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The Pointe of It

Sarah Egan Warren, assistant director of the professional writing program in the English department, always wanted to be a ballerina. But at age 12, after seven years of classes, she concluded she was not petite and didn’t look the part.

“I felt there was no endgame. I’d never be a ballerina,” she says.

Years later, at her daughter’s ballet class, Egan Warren knew. She wanted to dance again and, after enrolling at the American Ballet School in Apex, she began re-learning ballet, even the classical technique “on pointe.”

Some Challenges

Learning ballet as an adult isn’t easy. Some women took classes with Egan Warren that fall, but most of the class consisted of girls who lovingly called the older group “the ladies.” And while Egan Warren knew the vocabulary, getting her body to actually do the moves was something else.

Sarah Egan Warren was inspired by her daughter to give ballet another try. Photo by Edward Egan. Photo at top of page by Andrew Warren.

“The fearlessness you had as a child of trying something new is gone,” she says.

Egan Warren had full support from her husband and family, but juggling work and family with dance was still challenging. Training to dance on pointe requires taking multiple ballet classes each week, Pilates, yoga and other dance courses to strengthen your ankles, feet and core.

The technique requires dancers to balance their entire body weight on the very tip of their toes. To help avoid injury, directors determine whether a dancer possesses the skills and stamina on a case-by-case basis. Ballerinas learn to dance on pointe gradually through exercises at the ballet barre, attempting it for just a few minutes each time.

Big Payoffs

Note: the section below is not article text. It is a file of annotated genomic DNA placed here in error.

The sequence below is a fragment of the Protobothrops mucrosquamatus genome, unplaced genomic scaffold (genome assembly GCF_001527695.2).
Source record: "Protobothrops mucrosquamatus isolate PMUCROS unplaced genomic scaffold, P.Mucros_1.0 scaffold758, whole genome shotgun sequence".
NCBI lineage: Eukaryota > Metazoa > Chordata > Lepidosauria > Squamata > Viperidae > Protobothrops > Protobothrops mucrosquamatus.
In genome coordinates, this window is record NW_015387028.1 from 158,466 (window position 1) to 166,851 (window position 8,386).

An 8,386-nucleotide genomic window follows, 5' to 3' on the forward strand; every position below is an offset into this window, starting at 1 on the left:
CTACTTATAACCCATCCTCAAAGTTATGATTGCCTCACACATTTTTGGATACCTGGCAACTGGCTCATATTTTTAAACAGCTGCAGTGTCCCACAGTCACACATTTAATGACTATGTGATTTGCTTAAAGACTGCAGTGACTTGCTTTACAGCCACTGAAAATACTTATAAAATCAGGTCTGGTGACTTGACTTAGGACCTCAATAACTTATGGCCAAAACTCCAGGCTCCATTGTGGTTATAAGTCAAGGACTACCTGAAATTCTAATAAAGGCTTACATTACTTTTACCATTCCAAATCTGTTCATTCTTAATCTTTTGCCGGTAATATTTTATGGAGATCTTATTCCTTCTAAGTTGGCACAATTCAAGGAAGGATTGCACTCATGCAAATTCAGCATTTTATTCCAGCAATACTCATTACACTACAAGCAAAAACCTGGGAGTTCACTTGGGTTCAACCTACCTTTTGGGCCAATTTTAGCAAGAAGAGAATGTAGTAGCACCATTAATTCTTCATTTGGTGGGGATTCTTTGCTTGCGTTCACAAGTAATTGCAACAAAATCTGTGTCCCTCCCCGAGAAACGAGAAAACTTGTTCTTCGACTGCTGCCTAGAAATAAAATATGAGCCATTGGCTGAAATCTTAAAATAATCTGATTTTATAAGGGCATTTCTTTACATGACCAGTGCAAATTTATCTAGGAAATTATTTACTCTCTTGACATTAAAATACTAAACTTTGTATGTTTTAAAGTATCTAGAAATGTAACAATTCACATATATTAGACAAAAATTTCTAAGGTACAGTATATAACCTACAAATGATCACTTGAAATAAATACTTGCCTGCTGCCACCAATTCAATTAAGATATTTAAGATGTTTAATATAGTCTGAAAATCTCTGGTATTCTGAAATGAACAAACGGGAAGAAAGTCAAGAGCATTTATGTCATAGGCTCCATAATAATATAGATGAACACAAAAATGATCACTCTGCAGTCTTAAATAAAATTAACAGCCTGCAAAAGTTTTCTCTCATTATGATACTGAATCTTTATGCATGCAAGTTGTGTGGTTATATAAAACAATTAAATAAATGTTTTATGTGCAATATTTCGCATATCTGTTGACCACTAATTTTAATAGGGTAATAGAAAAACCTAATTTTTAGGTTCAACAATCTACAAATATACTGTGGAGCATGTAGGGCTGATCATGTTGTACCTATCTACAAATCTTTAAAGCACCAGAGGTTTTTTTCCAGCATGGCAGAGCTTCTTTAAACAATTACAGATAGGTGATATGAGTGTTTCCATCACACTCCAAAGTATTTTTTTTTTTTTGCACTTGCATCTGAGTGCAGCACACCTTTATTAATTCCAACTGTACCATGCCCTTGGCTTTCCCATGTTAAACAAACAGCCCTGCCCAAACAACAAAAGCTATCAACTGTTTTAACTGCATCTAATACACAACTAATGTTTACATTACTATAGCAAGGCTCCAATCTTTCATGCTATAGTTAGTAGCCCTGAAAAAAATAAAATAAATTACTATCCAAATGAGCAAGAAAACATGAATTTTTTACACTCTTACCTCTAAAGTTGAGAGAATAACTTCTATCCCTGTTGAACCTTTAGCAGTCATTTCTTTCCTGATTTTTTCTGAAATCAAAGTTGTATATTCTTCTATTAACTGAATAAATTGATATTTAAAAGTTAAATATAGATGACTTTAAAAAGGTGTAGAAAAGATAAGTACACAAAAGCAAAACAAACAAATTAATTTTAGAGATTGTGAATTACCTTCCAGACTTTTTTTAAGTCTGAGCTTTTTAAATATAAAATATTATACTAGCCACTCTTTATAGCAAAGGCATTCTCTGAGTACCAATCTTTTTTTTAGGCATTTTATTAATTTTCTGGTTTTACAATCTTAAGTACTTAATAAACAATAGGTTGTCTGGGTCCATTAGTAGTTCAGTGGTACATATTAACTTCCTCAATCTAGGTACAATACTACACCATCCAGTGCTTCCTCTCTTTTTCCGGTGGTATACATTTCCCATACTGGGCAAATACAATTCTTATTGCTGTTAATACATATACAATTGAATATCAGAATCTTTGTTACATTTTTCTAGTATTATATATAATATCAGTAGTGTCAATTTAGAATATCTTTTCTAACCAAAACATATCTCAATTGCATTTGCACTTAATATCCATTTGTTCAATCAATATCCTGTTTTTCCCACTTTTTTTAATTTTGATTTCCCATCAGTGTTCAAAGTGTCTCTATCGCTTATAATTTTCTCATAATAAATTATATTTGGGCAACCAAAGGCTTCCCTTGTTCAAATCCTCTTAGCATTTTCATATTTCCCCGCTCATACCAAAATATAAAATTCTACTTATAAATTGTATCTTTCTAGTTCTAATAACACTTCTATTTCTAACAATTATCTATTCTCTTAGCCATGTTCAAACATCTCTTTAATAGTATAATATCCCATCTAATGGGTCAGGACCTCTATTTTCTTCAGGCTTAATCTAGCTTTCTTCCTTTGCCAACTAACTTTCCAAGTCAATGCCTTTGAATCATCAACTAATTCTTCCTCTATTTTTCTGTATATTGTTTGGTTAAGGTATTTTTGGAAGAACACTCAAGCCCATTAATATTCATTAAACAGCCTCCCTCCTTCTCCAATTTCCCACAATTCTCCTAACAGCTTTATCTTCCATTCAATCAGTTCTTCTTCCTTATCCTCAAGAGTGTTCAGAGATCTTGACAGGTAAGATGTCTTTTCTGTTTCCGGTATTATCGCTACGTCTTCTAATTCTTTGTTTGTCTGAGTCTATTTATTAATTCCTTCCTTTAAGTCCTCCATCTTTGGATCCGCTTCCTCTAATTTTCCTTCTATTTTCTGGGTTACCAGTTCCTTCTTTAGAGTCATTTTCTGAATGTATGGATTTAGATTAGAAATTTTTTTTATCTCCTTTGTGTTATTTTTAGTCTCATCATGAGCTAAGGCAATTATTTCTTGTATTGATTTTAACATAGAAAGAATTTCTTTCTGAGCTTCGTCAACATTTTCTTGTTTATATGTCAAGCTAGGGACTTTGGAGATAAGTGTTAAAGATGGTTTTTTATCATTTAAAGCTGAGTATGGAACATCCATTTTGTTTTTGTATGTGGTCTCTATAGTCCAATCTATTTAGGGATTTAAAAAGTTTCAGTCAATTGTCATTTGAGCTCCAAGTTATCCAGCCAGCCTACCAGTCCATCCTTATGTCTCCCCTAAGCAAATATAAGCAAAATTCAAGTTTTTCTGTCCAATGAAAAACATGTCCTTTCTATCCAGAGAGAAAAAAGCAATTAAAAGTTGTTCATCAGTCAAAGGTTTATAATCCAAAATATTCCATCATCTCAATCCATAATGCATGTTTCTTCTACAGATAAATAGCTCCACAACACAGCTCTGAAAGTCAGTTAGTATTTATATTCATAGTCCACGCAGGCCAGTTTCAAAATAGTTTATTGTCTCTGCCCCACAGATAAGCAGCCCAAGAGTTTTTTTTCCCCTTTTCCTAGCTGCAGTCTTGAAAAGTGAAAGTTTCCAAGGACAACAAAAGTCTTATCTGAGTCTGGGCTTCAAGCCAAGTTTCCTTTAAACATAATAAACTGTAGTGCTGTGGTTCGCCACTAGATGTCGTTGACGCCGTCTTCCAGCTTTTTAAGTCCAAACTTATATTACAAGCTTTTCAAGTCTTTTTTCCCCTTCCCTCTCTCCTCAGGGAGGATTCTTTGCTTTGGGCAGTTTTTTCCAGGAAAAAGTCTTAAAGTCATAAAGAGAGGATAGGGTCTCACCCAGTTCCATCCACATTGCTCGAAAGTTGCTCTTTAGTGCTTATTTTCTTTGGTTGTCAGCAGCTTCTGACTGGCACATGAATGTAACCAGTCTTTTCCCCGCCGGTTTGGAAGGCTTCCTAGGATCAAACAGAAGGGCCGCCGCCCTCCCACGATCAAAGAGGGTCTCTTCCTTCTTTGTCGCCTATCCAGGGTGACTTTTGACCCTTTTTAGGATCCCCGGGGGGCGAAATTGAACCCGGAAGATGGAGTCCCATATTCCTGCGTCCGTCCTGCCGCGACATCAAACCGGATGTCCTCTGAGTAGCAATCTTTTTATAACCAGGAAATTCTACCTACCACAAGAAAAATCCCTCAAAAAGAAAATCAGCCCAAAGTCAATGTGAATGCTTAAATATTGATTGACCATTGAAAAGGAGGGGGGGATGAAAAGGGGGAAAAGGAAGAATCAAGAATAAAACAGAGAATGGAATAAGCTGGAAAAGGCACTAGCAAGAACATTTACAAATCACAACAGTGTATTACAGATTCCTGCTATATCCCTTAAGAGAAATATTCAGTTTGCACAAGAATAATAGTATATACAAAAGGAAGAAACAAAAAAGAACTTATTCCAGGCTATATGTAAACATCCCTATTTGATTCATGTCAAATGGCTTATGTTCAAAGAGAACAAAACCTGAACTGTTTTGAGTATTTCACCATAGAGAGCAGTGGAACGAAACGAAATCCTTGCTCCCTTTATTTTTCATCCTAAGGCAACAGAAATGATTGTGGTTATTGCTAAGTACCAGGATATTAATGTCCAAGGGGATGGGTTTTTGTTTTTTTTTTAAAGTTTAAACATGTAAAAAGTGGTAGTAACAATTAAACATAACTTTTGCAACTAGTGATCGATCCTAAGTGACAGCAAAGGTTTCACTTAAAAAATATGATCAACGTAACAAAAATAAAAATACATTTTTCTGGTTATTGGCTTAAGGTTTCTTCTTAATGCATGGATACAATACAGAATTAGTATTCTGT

Yet Egan Warren learned to be on pointe. She also learned while she may not possess a ballerina’s frame, she has good feet for dancing. Being on pointe feels euphoric, she says.

“There is an element of crazy that you are balancing your body purely on the point of your toes. But getting there required so much work — it’s a really great achievement.”

Additional benefits evolved both professionally and personally. For instance, getting outside of her comfort zone made her more empathetic for her students.

“My engineering students are brilliant at what they do but struggle writing about it. Learning ballet reminded me of this.”

Also, she showed her children that grown-ups don’t have to stop trying new things.

“I’m not a great dancer but I really like it. Ballet enriches my life and I’m glad my children see that.”

Egan Warren was so enlightened by her studio experiences she gave a live talk recently at Raleigh’s Pecha Kucha Night, a gathering of speakers who discuss their various passions. The performance was completely full.

Egan Warren is recovering from a broken foot. (She twisted over during a hip-hop class.) But she will keep dancing as long as she can, she says. “I’ll be the old lady in the nursing home trying to get everybody to do the samba.”